By Olivia Flores Alvarez
By Angelica Leicht
By Jef Rouner
By Jef With One F
By Jef With One F
By Marco Torres
By Olivia Flores Alvarez
Brian Piana's Journal of the Collective Me culls Twitter and status update posts with the word "me" in them. Created as a part of a virtual residency for Glasstire.com (where I am editor, full disclosure), they appear on Piana's Web site, www.thecollectiveme.com, in real time. A 30-second sample..."At work bored out of my mind...some1 entertain me plz..." "Just had a cafeteria worker talk me out of getting a donut. Thanks man!" "The guy who's beside me in math is creepy. It's his birthday." "My bro-N-Law, Stephen, has cancer/needs help. We're selling raffle tickets 4 a chance 2 win ATV Accessories & guns. Contact me 4 more info!" "Fact: Internet Explorer has caused me more grief than any woman could ever hope to."
When I explained Twitter and Facebook status updates to my sixtysomething mother, she said, "That's so self-absorbed, who would care?" But in the 21st century, it seems like everyone has something to say about themselves and wants their voices to be heard. And it seems many of us want to listen. Clicking through the posts, even the most mundane is fascinating and revealing. It's like surfing the lives of strangers.
But that doesn't mean there isn't a saturation point for self-absorption. Marivi Ortiz's Matter of Two Months and Three Spaces (2007), built around the artist's online conversations with an older man, pretty much finds it. The work includes two large photographs, one of the artist in her cluttered home/studio wearing a dressing gown. She's got one breast showing and is wearing a wig cap; a wig lies on the floor as if she's dressing for a role. Her glowing computer monitor rests on a table, and the guy taking the photograph is visible in her mirror. In another image, a wiry, middle-aged guy sits at his computer in a cluttered office. In between the two photos, a large video monitor displays video, presenting a text and video chat between the artist and the guy in the photo, bassman98. Ortiz has chosen the screen name sexycindy72. What you have is an obvious dynamic in which a lonely old guy is really happy and excited that an attractive young girl has taken the time to chat with him. The chat, at least what is shown, doesn't turn salacious — Ortiz presents herself as some sort of magnanimous counselor — but the artist's screen name no doubt lured her subject.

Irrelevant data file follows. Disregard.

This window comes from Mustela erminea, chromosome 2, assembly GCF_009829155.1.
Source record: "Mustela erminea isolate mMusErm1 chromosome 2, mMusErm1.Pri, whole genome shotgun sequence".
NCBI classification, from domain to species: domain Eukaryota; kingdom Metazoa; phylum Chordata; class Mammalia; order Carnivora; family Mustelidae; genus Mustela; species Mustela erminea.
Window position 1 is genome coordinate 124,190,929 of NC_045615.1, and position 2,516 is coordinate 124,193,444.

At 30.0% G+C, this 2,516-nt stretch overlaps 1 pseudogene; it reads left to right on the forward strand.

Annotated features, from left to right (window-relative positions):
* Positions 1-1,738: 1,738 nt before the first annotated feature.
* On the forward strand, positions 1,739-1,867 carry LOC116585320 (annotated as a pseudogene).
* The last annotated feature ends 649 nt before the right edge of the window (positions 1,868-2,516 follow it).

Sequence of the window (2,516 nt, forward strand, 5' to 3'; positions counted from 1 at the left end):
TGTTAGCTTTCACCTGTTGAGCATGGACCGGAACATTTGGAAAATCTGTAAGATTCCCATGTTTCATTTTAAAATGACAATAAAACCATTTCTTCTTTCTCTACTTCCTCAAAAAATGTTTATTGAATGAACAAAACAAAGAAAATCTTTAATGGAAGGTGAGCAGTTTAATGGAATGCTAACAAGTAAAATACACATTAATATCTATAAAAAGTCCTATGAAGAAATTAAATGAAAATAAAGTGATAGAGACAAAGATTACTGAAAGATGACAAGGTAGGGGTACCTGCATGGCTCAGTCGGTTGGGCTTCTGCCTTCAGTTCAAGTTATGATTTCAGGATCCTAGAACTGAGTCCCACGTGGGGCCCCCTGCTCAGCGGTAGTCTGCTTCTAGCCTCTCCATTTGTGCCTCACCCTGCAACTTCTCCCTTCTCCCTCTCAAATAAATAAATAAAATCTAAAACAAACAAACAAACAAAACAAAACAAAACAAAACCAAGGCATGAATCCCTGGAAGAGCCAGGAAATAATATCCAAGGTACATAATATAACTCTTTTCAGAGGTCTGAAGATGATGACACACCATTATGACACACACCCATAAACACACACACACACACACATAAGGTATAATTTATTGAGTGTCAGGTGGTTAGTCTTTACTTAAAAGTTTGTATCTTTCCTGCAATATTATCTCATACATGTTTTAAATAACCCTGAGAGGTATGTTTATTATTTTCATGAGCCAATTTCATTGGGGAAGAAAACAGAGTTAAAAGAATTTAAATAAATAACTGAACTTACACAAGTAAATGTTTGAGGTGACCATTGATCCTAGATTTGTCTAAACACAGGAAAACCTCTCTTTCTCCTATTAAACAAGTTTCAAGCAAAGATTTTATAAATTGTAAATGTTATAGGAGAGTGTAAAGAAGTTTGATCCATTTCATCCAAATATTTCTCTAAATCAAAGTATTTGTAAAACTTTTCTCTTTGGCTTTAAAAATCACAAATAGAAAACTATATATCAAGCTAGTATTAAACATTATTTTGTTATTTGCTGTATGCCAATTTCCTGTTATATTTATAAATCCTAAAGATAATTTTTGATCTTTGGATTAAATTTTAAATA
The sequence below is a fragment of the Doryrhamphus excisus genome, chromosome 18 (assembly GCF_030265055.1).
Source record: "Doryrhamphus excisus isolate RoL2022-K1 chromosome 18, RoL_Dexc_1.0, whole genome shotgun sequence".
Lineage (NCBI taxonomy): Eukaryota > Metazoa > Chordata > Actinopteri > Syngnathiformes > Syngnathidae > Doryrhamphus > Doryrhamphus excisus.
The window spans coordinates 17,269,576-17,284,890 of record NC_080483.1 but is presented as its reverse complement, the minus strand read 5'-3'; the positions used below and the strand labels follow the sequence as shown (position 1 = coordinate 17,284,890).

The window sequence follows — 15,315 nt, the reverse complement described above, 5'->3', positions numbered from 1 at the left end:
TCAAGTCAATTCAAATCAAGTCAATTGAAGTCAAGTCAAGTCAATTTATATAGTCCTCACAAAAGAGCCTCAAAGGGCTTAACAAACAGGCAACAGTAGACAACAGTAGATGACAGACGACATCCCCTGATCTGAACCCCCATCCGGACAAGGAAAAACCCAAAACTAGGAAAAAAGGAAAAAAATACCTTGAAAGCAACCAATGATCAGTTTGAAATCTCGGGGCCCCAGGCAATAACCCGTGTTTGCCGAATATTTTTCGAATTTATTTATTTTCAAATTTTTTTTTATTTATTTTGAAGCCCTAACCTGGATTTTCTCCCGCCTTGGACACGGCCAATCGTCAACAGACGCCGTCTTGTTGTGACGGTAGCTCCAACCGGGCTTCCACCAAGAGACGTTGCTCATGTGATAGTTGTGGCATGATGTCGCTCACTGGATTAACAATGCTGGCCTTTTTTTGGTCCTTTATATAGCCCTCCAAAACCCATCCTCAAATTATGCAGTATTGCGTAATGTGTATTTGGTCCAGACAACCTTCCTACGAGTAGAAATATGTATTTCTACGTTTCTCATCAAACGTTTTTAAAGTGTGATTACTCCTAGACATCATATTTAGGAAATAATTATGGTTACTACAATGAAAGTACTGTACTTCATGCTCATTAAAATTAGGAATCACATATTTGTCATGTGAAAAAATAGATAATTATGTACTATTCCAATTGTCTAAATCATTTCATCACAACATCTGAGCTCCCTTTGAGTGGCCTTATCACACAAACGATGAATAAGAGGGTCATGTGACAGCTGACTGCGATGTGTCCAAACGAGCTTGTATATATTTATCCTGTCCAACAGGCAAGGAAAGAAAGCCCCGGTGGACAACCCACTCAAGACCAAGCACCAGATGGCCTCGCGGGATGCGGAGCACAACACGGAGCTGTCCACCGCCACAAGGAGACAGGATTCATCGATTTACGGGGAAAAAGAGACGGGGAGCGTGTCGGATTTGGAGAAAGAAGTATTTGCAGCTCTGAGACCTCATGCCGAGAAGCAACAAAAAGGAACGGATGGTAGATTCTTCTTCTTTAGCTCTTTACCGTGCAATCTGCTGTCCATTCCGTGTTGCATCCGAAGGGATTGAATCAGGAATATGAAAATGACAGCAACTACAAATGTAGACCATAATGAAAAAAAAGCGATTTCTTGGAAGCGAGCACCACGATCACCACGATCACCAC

I sat down and watched the whole thing. Ortiz comes across as narcissistic, and Bassman comes across as sad and needy and self-absorbed. The content of their conversation isn't profound, revealing, amusing or especially poignant. Ortiz's role seems convoluted, and if the content isn't interesting and the characters aren't appealing or sympathetic, what's the point? We all know people all over the world connect with each other virtually. The idea of the project is far more interesting than the reality. I later found out that while the text in the video was from an actual chat, the guy in the video and the photo is not bassman98, who wouldn't allow his image to be used. It's an actor. Then why use an image at all?
Less self-involved and slightly less problematic, Curtis Mann's work applies traditional artistic media to a digitally derived product. Mann finds Flickr photos from war-torn sites of conflict in the Middle East. He prints the photos out and then selectively bleaches out areas of the prints, sometimes scribbling over parts of the images. The viewer is left with bits of a bombed-out building or clusters of tiny figures. With rare exceptions, the subject matter isn't illuminated in any especially interesting way by the process, and the results aren't particularly visually successful — it's just a lot of white space and some fragments of images. Mann is trying to be arty with his found material, but he just doesn't add anything — he detracts.
In spite of a couple of less-than-stellar pieces, Ward has done a great job pulling together a lot of strong works that aren't just novel in their source material but emblematic of a burgeoning social media-derived avant-garde. "Poke!" is a smart, intriguing and eye-opening show. Tweet your friends about it.